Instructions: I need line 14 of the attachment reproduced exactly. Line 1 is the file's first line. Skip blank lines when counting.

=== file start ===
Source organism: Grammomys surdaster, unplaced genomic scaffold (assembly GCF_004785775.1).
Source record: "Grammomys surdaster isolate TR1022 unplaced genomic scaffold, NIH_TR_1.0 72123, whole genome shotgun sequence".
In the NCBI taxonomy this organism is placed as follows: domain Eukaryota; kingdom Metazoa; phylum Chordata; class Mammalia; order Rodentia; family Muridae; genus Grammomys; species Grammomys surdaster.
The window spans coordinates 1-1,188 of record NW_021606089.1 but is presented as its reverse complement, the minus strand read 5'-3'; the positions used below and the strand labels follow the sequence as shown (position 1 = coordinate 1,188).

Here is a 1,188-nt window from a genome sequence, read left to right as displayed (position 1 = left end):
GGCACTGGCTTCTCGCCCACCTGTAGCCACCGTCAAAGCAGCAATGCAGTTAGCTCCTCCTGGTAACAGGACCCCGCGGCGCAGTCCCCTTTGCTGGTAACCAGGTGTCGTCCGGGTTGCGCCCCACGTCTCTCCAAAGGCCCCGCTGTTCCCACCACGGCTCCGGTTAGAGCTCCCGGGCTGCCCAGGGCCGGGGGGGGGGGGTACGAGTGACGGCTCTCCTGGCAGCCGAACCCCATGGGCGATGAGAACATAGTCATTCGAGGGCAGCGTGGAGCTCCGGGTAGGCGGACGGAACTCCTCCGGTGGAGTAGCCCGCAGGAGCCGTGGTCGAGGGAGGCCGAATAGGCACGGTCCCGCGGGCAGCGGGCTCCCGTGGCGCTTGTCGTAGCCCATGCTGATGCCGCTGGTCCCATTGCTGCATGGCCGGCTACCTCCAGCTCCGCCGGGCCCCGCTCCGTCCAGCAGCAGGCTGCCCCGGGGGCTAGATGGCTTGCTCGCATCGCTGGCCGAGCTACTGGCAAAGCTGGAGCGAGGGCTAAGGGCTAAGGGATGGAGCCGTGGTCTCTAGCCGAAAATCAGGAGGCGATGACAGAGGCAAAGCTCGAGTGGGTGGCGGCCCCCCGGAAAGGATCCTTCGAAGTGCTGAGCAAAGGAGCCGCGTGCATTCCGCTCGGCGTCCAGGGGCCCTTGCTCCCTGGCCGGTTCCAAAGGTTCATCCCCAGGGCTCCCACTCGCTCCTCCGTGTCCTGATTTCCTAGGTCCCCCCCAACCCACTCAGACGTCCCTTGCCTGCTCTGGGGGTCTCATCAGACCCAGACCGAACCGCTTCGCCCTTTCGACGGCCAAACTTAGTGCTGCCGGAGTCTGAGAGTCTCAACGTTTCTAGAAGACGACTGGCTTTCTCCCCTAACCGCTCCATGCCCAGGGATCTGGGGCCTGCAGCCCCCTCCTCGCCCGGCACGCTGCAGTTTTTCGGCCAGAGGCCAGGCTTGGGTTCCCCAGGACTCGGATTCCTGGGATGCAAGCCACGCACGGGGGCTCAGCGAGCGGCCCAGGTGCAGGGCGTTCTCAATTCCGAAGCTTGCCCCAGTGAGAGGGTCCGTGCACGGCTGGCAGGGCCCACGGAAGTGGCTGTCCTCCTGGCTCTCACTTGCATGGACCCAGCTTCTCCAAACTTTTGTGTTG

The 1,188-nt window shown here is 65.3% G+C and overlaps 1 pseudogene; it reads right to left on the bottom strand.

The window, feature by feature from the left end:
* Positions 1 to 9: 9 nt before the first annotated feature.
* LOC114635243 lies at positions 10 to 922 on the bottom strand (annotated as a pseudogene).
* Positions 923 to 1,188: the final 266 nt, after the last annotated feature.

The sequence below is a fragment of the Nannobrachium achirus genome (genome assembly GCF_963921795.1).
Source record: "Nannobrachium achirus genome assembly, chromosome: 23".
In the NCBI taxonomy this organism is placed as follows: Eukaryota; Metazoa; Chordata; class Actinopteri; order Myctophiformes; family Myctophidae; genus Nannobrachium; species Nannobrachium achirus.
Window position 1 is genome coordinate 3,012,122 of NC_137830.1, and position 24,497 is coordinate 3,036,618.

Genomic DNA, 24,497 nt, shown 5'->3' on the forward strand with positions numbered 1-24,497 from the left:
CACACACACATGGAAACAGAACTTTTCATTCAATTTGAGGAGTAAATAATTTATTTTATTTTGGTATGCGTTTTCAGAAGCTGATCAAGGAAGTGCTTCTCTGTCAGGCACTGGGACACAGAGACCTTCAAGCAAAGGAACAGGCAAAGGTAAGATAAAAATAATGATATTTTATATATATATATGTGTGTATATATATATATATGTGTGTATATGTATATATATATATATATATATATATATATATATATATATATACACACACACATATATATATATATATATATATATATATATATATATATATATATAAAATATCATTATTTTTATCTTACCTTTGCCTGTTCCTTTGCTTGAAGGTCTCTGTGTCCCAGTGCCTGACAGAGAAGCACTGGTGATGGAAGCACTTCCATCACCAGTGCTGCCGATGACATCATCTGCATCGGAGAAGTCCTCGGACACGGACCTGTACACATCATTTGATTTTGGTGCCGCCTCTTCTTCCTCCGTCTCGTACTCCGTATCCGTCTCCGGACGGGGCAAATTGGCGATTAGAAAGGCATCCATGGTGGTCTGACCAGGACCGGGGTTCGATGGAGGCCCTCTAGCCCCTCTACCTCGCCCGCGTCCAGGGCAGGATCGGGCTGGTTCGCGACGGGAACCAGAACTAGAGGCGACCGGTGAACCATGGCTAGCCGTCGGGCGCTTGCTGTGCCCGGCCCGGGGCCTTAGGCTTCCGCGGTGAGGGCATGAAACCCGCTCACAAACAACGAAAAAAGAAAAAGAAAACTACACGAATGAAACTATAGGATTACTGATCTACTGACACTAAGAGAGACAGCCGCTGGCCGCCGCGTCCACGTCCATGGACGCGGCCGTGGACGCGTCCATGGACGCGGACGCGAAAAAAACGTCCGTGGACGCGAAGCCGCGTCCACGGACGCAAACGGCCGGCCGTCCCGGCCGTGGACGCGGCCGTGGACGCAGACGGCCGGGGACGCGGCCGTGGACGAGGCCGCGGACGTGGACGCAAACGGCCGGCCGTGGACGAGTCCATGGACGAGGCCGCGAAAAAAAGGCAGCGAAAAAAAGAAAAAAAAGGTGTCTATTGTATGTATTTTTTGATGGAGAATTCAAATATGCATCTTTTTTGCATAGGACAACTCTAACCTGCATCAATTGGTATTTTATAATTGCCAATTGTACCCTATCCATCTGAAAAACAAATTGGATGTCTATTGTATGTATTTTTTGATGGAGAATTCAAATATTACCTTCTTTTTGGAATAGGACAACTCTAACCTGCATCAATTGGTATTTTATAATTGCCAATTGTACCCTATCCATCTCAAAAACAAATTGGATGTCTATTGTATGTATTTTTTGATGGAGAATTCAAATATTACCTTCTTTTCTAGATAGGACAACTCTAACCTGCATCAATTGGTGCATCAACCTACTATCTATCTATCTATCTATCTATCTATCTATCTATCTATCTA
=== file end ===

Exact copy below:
In the NCBI taxonomy this organism is placed as follows: Eukaryota; Metazoa; Chordata; class Actinopteri; order Myctophiformes; family Myctophidae; genus Nannobrachium; species Nannobrachium achirus.